Submitted April 3, 2014.
[Copyrighted Material Omitted]
Appeal from the Superior Court of the District of Columbia. (CF3-21632-10). (Hon. Ann O'Regan Keary, Motions Judge). (Hon. Robert I. Richter, Motions and Trial Judge).
Richard S. Stolker for appellant.
Ronald C. Machen Jr., United States Attorney, and Elizabeth Trosman, Elizabeth H. Danello, Tejpal Chawla, and Margaret Barr, Assistant United States Attorneys, were on the brief for appellee.
Before Glickman and Thompson, Associate Judges, and Reid, Senior Judge.
Thompson, Associate Judge:
A jury convicted appellant Joseph Jones of conspiracy to commit robbery, two counts of armed robbery, and obstruction of justice. He appeals his convictions, arguing that (1) the trial court erred when it admitted testimony relaying the statements of an alleged co-conspirator without first determining the existence of a conspiracy in which appellant was a participant; (2) the government's failure to disclose to appellant before trial the transcript of the grand jury testimony of one of the victims violated appellant's due process rights; (3) the trial court erred in not suppressing the identification of appellant by one of the complainants; (4) appellant was deprived of an opportunity to prepare adequately for trial when his trial counsel's representatives were prevented from attending the plea proceeding of the alleged co-conspirator; and (5) the evidence did not support a conviction for obstruction of justice as charged in the superseding indictment. For the reasons explained below, we reject appellant's arguments and affirm all of his convictions.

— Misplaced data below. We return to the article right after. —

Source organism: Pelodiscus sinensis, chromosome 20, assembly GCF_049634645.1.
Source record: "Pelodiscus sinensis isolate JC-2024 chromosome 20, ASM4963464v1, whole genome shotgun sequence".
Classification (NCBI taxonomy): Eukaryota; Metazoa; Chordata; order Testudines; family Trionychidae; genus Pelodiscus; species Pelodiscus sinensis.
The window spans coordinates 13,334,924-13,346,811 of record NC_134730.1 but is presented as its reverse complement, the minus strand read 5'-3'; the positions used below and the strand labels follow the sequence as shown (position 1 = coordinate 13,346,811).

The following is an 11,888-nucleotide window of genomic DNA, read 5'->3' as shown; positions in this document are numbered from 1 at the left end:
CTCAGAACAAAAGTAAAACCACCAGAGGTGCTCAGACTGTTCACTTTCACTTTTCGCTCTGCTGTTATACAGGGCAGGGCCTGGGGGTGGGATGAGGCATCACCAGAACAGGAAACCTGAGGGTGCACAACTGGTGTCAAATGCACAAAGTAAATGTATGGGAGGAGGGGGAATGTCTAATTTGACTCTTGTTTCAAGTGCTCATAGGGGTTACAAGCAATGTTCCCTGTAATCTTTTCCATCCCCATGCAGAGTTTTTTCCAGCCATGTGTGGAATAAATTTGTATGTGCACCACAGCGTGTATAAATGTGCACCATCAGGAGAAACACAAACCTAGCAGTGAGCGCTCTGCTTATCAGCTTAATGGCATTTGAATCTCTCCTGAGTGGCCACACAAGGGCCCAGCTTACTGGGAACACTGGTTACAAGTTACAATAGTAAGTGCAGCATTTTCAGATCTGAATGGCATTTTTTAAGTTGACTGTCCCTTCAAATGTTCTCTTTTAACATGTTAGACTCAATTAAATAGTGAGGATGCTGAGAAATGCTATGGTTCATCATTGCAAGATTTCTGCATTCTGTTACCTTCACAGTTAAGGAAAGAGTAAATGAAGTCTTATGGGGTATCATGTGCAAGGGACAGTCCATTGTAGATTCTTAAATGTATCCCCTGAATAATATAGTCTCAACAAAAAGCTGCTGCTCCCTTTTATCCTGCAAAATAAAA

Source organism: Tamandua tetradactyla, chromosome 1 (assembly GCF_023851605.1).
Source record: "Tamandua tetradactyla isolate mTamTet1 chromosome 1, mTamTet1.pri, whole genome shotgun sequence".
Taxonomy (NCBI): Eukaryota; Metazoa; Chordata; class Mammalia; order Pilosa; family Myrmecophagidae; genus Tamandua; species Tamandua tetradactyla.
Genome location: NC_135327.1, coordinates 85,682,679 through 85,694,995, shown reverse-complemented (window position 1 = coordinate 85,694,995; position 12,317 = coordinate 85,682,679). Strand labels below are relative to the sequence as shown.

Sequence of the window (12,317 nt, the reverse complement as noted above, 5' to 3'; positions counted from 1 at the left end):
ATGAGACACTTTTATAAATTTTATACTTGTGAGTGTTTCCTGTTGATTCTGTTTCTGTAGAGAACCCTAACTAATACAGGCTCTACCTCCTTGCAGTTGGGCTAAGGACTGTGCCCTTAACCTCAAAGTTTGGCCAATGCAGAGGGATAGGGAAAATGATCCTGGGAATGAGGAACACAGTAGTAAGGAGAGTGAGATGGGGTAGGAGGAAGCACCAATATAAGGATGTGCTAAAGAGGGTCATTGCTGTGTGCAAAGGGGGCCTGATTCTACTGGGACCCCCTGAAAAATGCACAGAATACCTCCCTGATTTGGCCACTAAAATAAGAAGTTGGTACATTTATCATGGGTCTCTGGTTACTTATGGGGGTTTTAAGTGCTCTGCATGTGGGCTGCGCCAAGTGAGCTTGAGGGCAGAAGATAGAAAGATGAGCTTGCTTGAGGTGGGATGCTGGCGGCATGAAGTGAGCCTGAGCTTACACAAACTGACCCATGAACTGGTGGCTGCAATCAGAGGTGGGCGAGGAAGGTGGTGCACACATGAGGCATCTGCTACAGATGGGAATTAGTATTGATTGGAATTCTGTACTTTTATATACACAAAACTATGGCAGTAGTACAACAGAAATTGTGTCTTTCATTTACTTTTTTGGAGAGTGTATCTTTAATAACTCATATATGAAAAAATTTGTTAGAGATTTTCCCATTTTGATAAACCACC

The government presented evidence at trial showing that on October 22, 2010, Tierra Fenwick and Chauncey Terrell were victims of an armed robbery committed by two assailants. Fenwick, who was carrying a large sum of cash, and Terrell traveled to the Mayfair/Paradise neighborhood, where they planned to purchase marijuana and phencyclidine (" PCP" ). Fenwick asked a man in the neighborhood where she could make the purchases, and he advised her to go see Gary Nichols and a man known as " Tip" or " Tipper." After finding the two men, Fenwick and Terrell purchased marijuana from Tipper. According to Terrell's testimony, when Fenwick was making her purchase, she took out a large wad of cash. When Fenwick asked Nichols about purchasing PCP, he told Fenwick to meet him at an apartment in a nearby building.
Fenwick and Terrell entered the indicated apartment building and knocked on the door of the designated unit, but no one answered the door. Fenwick then called Nichols on his cell phone, and he said he was on his way to the apartment. From inside the building, Fenwick saw two men " with T-shirts tied around their face[s], like ninjas" outside, approaching the front entrance. Before Fenwick and Terrell could leave the building, the two men entered through the back door and " rushed" Fenwick and Terrell. Fenwick testified that, upon seeing his eyes and hearing his voice as he addressed her by her nickname, she recognized one of the men as appellant, whom she had known for ...